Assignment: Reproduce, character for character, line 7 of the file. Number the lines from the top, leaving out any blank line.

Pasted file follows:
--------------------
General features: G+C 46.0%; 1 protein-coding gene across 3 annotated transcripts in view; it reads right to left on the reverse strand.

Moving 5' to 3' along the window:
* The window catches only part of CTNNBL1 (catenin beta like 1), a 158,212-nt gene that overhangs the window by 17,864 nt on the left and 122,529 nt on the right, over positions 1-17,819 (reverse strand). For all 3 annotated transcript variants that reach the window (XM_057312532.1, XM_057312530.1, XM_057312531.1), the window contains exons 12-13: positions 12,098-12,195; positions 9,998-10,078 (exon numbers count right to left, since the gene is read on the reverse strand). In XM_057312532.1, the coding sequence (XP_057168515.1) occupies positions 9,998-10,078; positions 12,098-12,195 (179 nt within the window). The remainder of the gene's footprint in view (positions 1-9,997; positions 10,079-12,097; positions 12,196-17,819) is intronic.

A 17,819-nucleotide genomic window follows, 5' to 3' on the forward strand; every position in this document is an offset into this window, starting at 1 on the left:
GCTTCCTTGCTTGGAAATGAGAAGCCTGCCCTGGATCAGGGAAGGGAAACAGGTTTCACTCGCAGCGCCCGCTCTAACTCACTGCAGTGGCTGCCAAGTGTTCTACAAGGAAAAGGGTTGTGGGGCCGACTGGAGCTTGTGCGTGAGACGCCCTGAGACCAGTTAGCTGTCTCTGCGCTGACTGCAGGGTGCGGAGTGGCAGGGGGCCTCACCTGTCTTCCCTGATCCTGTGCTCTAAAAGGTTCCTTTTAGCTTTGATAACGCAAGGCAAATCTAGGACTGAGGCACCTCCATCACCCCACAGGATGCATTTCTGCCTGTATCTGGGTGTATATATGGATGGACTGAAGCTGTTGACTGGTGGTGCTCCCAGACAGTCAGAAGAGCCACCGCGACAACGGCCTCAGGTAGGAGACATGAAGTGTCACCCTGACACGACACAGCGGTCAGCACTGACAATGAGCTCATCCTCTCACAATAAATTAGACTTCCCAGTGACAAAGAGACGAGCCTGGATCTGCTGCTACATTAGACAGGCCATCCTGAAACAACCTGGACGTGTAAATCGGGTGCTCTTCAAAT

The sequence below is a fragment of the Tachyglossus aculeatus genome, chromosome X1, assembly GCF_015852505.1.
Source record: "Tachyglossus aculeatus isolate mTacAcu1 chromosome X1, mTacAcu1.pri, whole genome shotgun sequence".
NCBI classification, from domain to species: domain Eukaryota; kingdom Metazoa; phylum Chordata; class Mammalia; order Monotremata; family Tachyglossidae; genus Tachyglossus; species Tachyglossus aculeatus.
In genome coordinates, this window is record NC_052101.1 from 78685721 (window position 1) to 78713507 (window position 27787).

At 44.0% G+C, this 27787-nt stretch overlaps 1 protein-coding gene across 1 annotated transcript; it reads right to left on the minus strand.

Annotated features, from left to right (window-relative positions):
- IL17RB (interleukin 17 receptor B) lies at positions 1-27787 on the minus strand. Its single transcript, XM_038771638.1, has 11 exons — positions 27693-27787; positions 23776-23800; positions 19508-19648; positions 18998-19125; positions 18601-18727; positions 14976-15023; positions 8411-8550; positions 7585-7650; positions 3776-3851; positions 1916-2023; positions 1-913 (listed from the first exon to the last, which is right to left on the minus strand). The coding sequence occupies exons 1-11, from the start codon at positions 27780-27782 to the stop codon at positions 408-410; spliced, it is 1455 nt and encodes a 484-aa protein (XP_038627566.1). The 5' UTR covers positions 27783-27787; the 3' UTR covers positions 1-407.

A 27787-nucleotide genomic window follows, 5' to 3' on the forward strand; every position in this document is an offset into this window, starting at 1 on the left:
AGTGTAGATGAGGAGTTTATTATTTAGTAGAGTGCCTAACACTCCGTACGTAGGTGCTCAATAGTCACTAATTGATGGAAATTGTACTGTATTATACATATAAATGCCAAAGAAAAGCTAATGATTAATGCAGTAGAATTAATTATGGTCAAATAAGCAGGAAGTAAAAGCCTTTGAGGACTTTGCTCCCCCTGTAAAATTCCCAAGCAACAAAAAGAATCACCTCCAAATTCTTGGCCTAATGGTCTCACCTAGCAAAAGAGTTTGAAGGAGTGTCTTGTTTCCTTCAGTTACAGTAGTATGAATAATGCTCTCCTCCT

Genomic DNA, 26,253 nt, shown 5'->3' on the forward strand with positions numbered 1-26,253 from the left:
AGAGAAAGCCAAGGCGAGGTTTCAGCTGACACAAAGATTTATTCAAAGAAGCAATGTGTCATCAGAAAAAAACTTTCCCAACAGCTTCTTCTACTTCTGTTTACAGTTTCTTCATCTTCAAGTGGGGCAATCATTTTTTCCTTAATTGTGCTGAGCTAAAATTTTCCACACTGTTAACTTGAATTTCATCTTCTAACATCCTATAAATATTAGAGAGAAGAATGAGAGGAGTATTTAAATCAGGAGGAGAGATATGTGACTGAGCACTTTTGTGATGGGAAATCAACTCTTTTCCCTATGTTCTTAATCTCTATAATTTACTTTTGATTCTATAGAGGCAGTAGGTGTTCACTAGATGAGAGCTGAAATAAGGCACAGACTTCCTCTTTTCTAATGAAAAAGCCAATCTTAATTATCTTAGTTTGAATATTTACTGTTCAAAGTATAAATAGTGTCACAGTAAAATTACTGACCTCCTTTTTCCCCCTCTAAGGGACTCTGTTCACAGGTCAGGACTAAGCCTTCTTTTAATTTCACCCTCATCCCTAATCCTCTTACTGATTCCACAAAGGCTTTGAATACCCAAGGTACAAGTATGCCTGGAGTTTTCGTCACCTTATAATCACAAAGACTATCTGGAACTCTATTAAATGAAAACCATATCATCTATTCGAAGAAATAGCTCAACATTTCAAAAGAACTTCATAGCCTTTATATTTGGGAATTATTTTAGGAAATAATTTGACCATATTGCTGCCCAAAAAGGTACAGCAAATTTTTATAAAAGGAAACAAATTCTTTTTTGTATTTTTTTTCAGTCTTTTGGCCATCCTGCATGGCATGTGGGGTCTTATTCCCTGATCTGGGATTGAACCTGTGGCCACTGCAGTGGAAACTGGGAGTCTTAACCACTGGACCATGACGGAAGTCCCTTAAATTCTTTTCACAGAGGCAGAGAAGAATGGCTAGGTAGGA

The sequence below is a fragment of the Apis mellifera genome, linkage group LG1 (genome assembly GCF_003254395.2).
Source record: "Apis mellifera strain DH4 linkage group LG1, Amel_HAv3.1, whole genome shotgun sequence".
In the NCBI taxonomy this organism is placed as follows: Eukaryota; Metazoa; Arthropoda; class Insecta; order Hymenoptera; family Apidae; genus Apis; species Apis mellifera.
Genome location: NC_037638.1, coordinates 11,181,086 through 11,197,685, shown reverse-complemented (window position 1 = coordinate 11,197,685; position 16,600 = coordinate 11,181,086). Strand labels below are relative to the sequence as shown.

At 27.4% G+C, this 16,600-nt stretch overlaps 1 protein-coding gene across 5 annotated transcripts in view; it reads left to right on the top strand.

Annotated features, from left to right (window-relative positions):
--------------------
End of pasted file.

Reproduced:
Source record: "Tachyglossus aculeatus isolate mTacAcu1 chromosome X1, mTacAcu1.pri, whole genome shotgun sequence".